Scientists uncover plant protein’s role in drought resistance

Last updated: 21 May, 2020

Edited from a Washington State University press release.


A team of scientists from Washington State University, Princeton University, and the Université Côte d’Azur have discovered how a little-understood plant protein guides development of tiny cellular structures that regulate the flow of sap from roots to shoots, revealing a potential way to help crops survive in a changing climate.


MAP20 was believed to play a role in producing cellulose, a key component of cell walls, but its physiological function was a mystery. Investigating MAP20 using Brachypodium, a model grass related to wheat, biologist Andrei Smertenko and Karen Sanguinet, a molecular physiologist, designed experiments testing the protein’s function using genetics, cellular structure analysis, cell biology and biochemistry.


Karen Sanguinet


An important clue came from where the protein is chiefly found in plants – in the developing xylem, the system of micro-capillaries that moves water and nutrients up from the roots. Specifically, MAP20 centers on tiny, specialized cell structures called pits – microscopic openings with thin membranes that allow fluids to move from cell to cell. The team showed that MAP20 interacts with the network of protein nanotubes called microtubules that determine the size of pits.


“Pit architecture plays an important role in plant response to drought,” said Andrei Smertenko. “It can prevent blockages called embolisms that form in the vascular cells under drought conditions. When soil moisture dries out, the xylem micro-capillaries can fill with air bubbles that prevent fluid from moving. Think of it as a highway: if you get a blockage, traffic stops.”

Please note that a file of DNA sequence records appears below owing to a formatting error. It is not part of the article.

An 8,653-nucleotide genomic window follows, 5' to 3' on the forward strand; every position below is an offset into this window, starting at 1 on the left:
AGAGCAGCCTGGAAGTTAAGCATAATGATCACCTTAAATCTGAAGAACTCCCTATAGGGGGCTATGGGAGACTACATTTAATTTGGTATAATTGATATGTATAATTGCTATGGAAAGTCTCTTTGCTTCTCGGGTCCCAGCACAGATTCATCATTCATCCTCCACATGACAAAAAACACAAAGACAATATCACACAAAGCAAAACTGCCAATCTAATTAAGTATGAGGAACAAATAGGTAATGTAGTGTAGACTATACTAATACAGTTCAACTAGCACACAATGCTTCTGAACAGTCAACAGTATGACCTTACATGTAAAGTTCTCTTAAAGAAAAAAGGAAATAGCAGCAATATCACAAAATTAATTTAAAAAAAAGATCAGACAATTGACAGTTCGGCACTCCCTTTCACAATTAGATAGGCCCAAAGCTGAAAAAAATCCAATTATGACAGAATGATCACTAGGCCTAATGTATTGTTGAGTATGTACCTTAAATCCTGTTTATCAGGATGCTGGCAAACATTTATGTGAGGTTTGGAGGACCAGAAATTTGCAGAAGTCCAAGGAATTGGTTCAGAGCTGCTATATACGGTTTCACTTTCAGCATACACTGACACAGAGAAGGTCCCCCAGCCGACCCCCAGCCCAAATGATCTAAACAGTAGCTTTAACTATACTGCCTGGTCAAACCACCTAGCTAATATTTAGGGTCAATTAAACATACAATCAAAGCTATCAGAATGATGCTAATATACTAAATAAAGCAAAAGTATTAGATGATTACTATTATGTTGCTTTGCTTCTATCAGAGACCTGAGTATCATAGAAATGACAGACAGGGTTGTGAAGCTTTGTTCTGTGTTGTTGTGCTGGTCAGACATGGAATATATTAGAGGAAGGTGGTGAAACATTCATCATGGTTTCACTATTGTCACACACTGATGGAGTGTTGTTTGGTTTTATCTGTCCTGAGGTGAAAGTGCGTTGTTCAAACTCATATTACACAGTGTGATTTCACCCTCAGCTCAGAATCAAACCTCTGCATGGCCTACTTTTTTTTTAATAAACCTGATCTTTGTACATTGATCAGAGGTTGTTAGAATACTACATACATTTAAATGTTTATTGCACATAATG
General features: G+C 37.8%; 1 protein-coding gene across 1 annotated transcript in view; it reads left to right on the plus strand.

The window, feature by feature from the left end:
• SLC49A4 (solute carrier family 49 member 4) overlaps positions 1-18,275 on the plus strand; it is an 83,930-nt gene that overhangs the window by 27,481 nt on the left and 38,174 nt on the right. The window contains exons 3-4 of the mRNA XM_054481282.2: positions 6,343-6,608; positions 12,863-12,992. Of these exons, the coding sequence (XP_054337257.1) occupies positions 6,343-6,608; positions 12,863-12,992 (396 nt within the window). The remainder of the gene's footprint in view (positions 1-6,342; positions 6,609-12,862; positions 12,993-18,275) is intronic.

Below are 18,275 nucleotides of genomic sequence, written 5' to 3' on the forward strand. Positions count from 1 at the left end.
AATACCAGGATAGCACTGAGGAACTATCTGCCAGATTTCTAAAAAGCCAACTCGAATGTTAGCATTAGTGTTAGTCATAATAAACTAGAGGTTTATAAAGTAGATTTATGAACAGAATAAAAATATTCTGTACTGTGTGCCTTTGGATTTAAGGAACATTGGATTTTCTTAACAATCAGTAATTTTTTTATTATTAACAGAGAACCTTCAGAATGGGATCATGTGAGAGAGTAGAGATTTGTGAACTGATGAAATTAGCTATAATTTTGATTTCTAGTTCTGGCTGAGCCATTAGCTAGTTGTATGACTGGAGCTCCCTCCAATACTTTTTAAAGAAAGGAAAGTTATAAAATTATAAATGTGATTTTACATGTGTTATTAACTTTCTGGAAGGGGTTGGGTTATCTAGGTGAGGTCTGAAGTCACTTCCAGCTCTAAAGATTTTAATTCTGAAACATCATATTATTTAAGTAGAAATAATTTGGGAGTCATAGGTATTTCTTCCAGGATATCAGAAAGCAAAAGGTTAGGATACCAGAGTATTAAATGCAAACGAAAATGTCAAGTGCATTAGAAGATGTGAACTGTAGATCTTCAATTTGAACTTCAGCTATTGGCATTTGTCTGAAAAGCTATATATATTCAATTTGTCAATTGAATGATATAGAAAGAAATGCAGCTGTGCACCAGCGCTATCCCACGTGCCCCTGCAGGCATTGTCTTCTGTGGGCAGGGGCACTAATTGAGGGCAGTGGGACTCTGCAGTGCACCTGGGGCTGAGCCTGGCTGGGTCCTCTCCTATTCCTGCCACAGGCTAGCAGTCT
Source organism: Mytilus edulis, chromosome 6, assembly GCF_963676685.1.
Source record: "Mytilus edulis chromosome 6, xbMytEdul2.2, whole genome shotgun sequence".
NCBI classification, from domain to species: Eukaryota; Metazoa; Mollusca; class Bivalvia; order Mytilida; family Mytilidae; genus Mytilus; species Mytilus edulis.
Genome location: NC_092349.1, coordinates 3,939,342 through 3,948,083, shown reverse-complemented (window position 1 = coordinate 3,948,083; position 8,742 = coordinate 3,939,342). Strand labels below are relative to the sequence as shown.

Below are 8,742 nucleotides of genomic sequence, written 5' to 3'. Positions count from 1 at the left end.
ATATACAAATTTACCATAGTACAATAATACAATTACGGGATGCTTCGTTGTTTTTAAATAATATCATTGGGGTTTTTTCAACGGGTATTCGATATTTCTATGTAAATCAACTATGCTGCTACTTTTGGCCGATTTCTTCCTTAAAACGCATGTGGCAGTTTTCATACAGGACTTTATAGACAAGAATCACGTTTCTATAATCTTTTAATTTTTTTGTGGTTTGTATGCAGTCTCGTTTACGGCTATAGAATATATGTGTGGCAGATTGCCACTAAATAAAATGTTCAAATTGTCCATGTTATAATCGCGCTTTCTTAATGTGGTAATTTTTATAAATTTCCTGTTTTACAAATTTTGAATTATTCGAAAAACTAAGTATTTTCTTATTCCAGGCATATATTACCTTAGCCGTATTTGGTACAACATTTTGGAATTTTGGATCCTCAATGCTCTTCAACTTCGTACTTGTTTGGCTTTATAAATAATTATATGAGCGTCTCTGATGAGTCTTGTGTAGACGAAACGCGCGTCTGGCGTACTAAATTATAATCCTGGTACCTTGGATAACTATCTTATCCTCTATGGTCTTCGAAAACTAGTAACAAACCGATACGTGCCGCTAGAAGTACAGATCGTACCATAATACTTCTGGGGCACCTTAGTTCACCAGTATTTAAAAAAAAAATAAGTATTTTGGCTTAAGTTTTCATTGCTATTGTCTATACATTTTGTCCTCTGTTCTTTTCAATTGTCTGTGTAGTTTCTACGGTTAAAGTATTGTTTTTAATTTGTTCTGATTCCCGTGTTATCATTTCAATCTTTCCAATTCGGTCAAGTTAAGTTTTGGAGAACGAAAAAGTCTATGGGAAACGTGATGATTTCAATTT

“We asked a question: can absence of MAP20 affect drought recovery? said lead author Tetyana Smertenko. "We showed that the survival rate of plants lacking MAP20 was significantly lower. Knockdown of MAP20 affected development of the vasculature system, lowers yield, and increases susceptibility to drought.”


Plants with lower levels of MAP20, on the right, were smaller, with lower yields and greater susceptibility to drought.


Under normal environmental conditions, plants make larger pits with thinner pit membranes to take advantage of plentiful water. But in response to drought, MAP20 helps to make smaller pits with thicker membranes, preventing embolism. Now that scientists know more about how MAP20 functions, they can learn how it is regulated in other, staple crops, such as wheat.


“To feed a changing world, we need to examine all aspects of plant growth and development,” Sanguinet said. “We can’t change the weather, but we may be able to control the way plants recover from stress. Understanding the role of MAP20 helps us protect the crops of the future.”


Read the paper: Smertenko, T., Turner, G., Fahy, D., Brew‐Appiah, R.A.T., Alfaro‐Aco, R., de Almeida Engler, J., Sanguinet, K.A. and Smertenko, A. (2020) Brachypodium distachyon MAP20 functions in metaxylem pit development and contributes to drought recovery. New Phytologist. doi: 10.1111/nph.16383